Harold Hall, an accident prone young man with little or no acting ability, desperately wants to be in pictures. After a mix-up with his application photograph, he gets an offer to have a ...
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Single and alone, Evie arrives in New York for the annual Postmasters' convention. Staying at her hotel is a womanising salesman newly promoted to his marketing department and trying to ... See full summary »
Harold Hall, an accident prone young man with little or no acting ability, desperately wants to be in pictures. After a mix-up with his application photograph, he gets an offer to have a screen-test, and goes off to Hollywood. At the studio, he does everything wrong and causes all sorts of trouble. But he catches the fancy of a beautiful actress, and eventually the studio owner recognizes him as a comic genius. Written by
John Oswalt <firstname.lastname@example.org>
I watched this the other day for the first time in years, and was disappointed. I had distant memories of this being a very funny film but it just "fair, at best." Some national film critics like Leonard Maltin call this Harold Lloyd's "best talkie," but I disagree. Film critics love any story that has to do with Hollywood.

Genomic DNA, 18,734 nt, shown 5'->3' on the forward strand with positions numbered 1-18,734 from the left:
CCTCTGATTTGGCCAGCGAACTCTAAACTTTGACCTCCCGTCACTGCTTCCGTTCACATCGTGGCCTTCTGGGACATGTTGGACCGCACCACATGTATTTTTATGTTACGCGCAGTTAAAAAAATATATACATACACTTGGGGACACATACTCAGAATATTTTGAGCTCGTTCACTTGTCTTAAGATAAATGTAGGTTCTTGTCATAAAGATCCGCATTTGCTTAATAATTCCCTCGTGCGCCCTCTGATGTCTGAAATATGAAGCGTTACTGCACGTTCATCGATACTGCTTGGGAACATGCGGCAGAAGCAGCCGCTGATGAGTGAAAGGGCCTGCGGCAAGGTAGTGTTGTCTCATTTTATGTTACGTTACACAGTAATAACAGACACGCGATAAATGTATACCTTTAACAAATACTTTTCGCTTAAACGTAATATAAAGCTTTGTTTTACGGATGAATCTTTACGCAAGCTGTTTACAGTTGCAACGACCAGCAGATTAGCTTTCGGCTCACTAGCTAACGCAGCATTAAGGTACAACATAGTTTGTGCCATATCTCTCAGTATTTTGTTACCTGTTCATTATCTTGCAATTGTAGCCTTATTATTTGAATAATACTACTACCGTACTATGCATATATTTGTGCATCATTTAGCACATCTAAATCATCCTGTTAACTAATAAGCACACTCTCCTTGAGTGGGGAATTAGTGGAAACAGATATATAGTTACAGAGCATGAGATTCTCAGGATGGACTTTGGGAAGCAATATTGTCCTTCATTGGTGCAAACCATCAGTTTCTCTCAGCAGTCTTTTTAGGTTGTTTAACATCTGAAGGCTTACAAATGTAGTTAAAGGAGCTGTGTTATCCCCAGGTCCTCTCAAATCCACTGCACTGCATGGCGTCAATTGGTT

Constance Cummings was more entertaining than Lloyd. Her looks and figure didn't hurt, either. Anyway, Harold plays a small-town Midwestern boy who heads to Hollywood to become a famous movie star. He thinks he's talented enough (which he isn't, of course.) The only reason he got invited, and keeps getting tryouts, is because the producer thinks Lloyd is someone else.
Meanwhile, since romance is usually a part of these classic comedies, Harold gets a lot of points with Cummings. She's impressed because he's the only male who doesn't fawn all over him. Since mishaps occur wherever he goes, she calls him "Trouble."
Much of the story is a series of events that happen to both of the leads, good things and bad things. There are some funny scenes, such as Lloyd putting on a magician's coat by mistake and squirting people in face, etc. However, if you've seen The Three Stooges, you've seen all the sight gaps you see in this movie. In all, nothing extraordinary.
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